GAAD 10th Anniversary: An Open Letter from Its Co-Founder

By Joe Devon | Diamond, May 26, 2021

A close up Picture of Joe Devon.
Old close up photo of Joe Devon's Father.
Joe Devon’s father, whose experiences inspired the creation of GAAD

I have so many thoughts I don’t know where to begin. It’s a bit surreal to see a day you conceived to be taken up by countless individuals, who mean as much to me as the countless organizations small and enormous. You see, it was just an idea. But without a community to embrace it, it would remain an idea.

Looking back at the early years of GAAD, I must say that the industry professionals seemed pretty jaded. They felt that working in accessibility was an uphill battle that would always remain that way. 

One of the most positive, subtle changes I’ve seen in the last decade is that the hopelessness is gone. Now when I ask accessibility professionals how they feel, they seem to universally say that accessibility is having a moment. That there is an awareness that wasn’t there before. 

As happy as that makes me, it is tempered by the statistics that Jared Smith @ WebAIM comes out with every year. The WebAIM Million has shown for the last 3 years that give or take 98% of the top million homepages have at least one major WCAG error and that on average it’s between ~50-60 errors per page. Those are sobering numbers.

That said, I believe that we need to see improvement at the top of the tech food chain to have the most impact on the rest of the internet. Whether we like it or not, the top 1% covers the majority of use by the population. And there has been considerable improvement there. Check out our SOAR Report to see the somewhat positive movement among the Alexa Top 100 websites.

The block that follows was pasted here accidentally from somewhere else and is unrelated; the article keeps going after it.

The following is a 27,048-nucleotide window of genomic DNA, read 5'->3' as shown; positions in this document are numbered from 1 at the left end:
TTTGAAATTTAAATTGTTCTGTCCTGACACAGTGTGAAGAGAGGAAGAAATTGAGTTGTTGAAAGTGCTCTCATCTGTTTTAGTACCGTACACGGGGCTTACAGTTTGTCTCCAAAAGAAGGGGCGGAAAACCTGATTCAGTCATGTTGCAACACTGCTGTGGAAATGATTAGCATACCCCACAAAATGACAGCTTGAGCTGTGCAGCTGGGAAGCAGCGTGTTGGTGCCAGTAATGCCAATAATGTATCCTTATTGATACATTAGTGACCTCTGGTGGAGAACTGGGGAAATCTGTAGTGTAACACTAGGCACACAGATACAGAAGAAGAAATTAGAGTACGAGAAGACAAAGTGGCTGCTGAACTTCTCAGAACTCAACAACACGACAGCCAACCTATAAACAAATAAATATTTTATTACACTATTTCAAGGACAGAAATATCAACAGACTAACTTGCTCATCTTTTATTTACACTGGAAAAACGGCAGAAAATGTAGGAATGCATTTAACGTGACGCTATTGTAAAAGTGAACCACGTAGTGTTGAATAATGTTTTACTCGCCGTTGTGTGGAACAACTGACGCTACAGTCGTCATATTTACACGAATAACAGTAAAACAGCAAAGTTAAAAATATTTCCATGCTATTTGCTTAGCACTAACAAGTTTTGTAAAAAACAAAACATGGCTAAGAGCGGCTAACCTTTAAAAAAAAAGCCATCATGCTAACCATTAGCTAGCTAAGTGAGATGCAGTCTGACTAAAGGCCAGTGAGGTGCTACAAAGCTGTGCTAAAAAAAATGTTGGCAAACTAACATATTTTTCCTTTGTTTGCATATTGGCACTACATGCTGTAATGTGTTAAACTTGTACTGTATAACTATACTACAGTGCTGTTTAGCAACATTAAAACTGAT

More than that though, the top tech companies are engaged. Lest you think I’m too enamored by the engagement by the top tech companies, I assure you that so many moments by individuals touch me personally far more. 

And #GAAD became a flashpoint for people affected by accessibility only because individuals acted as leaders and made so many events. However, no one can deny the impact that large companies can have on the trends followed by the people who build digital products.

To that end, it was immensely pleasing that Facebook took the #GAADPledge to make React Native accessible. This is the start of something big. If we can make it a trend that any self-respecting open source project cannot get traction without committing to making accessibility a core value of their project, we will go a long way to making the world a more accessible place.

Last year, GAAD was particularly difficult. Like in year two, when my Dad had recently passed away, I was a zombie. You see, my Mom passed away at noon on the day of the 9th annual GAAD. My Mom had been suffering from dementia for at least 10-15 years and my Brother and I were her caretakers after my Dad passed away. 

Even though she never really understood what GAAD was about, she would have wanted to be front and center and I think she picked that day to pass away to ensure she would always be a part of it. 

Photo of Joe Devon's mother sitting in a chair.
Joe Devons Mother

In other news, every year I seem to learn something new and I spend a year talking about it. Perhaps, this year it’s more like three major insights.

I spent the first five years of #GAAD learning about accessibility. But the last few years I’ve learned about accessibility, the industry. And while the work of the major accessibility vendors is tremendously important, there is something big missing.